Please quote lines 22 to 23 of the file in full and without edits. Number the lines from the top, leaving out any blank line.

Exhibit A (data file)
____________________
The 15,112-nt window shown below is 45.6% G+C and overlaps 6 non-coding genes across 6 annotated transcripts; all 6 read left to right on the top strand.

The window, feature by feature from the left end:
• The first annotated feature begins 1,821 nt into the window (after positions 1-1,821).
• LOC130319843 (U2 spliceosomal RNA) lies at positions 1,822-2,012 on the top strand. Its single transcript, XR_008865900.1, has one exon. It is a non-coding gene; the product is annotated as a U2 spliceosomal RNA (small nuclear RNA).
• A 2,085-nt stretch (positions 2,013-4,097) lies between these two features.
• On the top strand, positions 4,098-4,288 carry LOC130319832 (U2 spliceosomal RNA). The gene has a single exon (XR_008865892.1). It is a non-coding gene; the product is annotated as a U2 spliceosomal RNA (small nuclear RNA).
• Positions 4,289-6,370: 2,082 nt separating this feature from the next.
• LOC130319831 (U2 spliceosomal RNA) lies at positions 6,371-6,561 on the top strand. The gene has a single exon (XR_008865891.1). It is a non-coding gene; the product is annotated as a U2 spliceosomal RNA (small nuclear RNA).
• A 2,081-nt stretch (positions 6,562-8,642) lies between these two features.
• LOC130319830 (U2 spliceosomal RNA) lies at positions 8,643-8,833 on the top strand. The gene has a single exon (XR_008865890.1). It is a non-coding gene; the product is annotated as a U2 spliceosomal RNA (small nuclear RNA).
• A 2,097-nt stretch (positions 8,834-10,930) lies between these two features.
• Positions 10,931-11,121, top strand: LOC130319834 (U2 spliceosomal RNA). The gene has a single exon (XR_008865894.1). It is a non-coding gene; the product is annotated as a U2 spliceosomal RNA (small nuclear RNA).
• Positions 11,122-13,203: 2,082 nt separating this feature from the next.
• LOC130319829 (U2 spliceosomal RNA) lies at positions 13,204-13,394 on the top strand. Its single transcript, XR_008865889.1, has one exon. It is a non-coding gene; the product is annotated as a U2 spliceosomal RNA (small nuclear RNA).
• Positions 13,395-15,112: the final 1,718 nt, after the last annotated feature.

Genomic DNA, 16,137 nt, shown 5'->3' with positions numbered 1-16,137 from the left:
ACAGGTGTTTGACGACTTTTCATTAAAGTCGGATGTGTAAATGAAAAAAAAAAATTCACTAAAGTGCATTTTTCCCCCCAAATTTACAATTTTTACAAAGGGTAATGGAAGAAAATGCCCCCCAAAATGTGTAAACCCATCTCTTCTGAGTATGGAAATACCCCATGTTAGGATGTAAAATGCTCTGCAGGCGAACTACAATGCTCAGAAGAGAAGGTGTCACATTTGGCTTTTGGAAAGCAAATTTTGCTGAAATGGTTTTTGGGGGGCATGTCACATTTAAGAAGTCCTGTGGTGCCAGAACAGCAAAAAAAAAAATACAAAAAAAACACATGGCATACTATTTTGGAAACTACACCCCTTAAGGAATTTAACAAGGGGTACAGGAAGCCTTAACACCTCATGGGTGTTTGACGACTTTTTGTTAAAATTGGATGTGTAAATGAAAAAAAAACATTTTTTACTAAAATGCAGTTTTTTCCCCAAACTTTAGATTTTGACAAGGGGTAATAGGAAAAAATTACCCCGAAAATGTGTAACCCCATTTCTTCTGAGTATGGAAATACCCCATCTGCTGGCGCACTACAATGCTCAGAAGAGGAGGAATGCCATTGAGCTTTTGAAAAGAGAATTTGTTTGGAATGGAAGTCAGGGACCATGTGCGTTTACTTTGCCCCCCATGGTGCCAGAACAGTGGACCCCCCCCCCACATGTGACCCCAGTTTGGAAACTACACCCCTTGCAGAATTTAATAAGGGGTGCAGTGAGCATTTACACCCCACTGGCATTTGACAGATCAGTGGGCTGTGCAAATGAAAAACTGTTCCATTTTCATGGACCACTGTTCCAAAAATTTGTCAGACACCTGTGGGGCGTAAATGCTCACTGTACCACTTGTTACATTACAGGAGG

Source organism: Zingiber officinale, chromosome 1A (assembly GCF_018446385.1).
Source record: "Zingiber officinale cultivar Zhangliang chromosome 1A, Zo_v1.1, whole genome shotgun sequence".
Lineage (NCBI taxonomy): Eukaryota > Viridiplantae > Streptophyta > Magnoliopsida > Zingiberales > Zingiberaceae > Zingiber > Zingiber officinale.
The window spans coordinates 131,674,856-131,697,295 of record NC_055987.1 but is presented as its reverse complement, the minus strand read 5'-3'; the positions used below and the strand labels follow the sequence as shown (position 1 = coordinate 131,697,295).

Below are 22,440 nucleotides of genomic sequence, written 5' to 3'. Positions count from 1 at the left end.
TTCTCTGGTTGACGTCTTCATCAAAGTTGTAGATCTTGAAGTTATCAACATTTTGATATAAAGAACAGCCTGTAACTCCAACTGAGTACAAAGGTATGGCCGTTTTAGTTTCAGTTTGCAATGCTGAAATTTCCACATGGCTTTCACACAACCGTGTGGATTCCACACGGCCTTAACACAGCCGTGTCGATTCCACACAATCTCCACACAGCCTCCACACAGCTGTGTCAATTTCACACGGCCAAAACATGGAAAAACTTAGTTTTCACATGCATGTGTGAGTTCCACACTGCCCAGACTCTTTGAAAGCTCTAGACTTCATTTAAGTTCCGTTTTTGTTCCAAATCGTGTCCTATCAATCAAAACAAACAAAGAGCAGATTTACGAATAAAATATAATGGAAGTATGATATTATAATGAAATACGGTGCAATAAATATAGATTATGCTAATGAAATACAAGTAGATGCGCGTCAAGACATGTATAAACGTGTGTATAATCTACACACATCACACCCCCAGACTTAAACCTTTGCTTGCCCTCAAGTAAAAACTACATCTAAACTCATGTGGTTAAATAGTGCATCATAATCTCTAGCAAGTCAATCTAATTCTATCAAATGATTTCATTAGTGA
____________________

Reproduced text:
Below are 22,440 nucleotides of genomic sequence, written 5' to 3'. Positions count from 1 at the left end.
TTCTCTGGTTGACGTCTTCATCAAAGTTGTAGATCTTGAAGTTATCAACATTTTGATATAAAGAACAGCCTGTAACTCCAACTGAGTACAAAGGTATGGCCGTTTTAGTTTCAGTTTGCAATGCTGAAATTTCCACATGGCTTTCACACAACCGTGTGGATTCCACACGGCCTTAACACAGCCGTGTCGATTCCACACAATCTCCACACAGCCTCCACACAGCTGTGTCAATTTCACACGGCCAAAACATGGAAAAACTTAGTTTTCACATGCATGTGTGAGTTCCACACTGCCCAGACTCTTTGAAAGCTCTAGACTTCATTTAAGTTCCGTTTTTGTTCCAAATCGTGTCCTATCAATCAAAACAAACAAAGAGCAGATTTACGAATAAAATATAATGGAAGTATGATATTATAATGAAATACGGTGCAATAAATATAGATTATGCTAATGAAATACAAGTAGATGCGCGTCAAGACATGTATAAACGTGTGTATAATCTACACACATCACACCCCCAGACTTAAACCTTTGCTTGCCCTCAAGTAAAAACTACATCTAAACTCATGTGGTTAAATAGTGCATCATAATCTCTAGCAAGTCAATCTAATTCTATCAAATGATTTCATTAGTGA